To paraphrase a quote by Mark Twain, upon seeing his obituary in the newspaper “Reports of the en primeur system’s demise are greatly exaggerated
Here’s a well-written and thoughtful article:
It doesn’t take a genius to see that the Bordeaux’s en primeur system, like so many sectors of the globalized economy, has taken a bad hit due to the corona virus. I have seen predictions for decades that the system would crumble or implode. And yet, it has survived through thick and thin – copied, but never equalled J.
Still, the current threat is like no other and the timing of the upcoming campaign has been completely thrown off course. Wine merchants obviously cannot be expected to buy wines that no one has sampled, even though, if one is honest, the Union des Grands Crus tastings in late March/early April can hardly be seen as essential to buying… Wholesalers and importers are far more inclined to purchase based on a château’s reputation or what leading critics say rather than their own impressions. En primeur week comes across predominantly as a networking and information gathering exercise (plus the occasion to enjoy a lot of good meals!). It is nevertheless a brilliant and unique way of coordinating the whole region and arousing interest from all over the world.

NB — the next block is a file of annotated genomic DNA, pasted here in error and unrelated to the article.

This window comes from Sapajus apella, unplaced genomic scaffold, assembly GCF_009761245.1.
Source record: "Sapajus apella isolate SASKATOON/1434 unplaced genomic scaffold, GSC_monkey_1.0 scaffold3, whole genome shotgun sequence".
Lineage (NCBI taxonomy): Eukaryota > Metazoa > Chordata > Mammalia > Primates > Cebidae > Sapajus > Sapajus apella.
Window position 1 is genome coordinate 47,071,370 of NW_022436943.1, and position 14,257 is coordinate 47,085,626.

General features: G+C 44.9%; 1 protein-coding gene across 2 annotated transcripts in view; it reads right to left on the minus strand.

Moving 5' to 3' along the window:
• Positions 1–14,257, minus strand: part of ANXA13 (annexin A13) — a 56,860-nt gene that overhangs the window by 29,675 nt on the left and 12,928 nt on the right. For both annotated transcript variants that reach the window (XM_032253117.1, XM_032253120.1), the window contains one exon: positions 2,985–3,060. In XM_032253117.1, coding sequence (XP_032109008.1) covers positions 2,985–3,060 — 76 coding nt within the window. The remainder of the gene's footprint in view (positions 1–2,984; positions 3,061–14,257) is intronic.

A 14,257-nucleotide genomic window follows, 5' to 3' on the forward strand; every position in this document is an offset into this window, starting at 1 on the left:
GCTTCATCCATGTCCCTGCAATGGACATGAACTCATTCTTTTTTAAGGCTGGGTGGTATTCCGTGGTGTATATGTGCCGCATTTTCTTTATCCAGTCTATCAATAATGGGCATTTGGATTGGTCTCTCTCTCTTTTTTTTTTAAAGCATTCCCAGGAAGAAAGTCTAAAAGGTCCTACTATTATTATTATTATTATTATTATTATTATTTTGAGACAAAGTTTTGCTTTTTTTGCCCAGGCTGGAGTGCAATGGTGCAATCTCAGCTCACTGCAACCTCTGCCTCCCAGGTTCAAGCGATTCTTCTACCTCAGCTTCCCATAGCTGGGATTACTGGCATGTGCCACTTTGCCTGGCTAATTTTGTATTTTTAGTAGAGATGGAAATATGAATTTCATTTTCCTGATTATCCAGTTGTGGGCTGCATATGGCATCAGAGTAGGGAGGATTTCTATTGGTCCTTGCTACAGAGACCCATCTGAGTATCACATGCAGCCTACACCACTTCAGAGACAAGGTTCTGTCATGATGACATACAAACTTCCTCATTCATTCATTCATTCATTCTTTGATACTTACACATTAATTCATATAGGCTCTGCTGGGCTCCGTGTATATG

I take exception to so much that is written about the en primeur system because pinning down figures – to be specific – is very elusive, and it is nearly impossible to generalize since the situation varies from estate to estate. Only the brokers based in Bordeaux are qualified to have a valid overview because they are in touch with all the negociants and thus alone feel the pulse of all international markets with any degree of accuracy. People living in London or Tokyo or wherever extrapolate from their (possibly entirely correct) analysis of the situation in their country, thinking that what they’re seeing is the same around the globe when, in fact, it is not.
Two Bordeaux châteaux in the same appellation with the same classification can have very different commercial strategies. By the same token, two adjacent European countries can have very different markets. And you cannot lump Wuhan and Edmonton together.
Furthermore, there is not just one way of selling en primeur, which is why so many commentaries cannot be trusted. When one reads that château such-and-such “came out” at such-and-such a price, that information can paint a totally wrong picture. Some of the top châteaux release in “tranches” and the first one can cover just a very small quantity and at a particularly attractive price just to “test the water”. The first tranche offerings of famous classified growths are immediately snapped up as soon as they are put on the market because everyone knows that further tranches will be more expensive. Therefore to say that this is the base price is extremely misleading.
The proportion of wine sold per tranche and, indeed, that which is kept back for sale at a later date varies tremendously.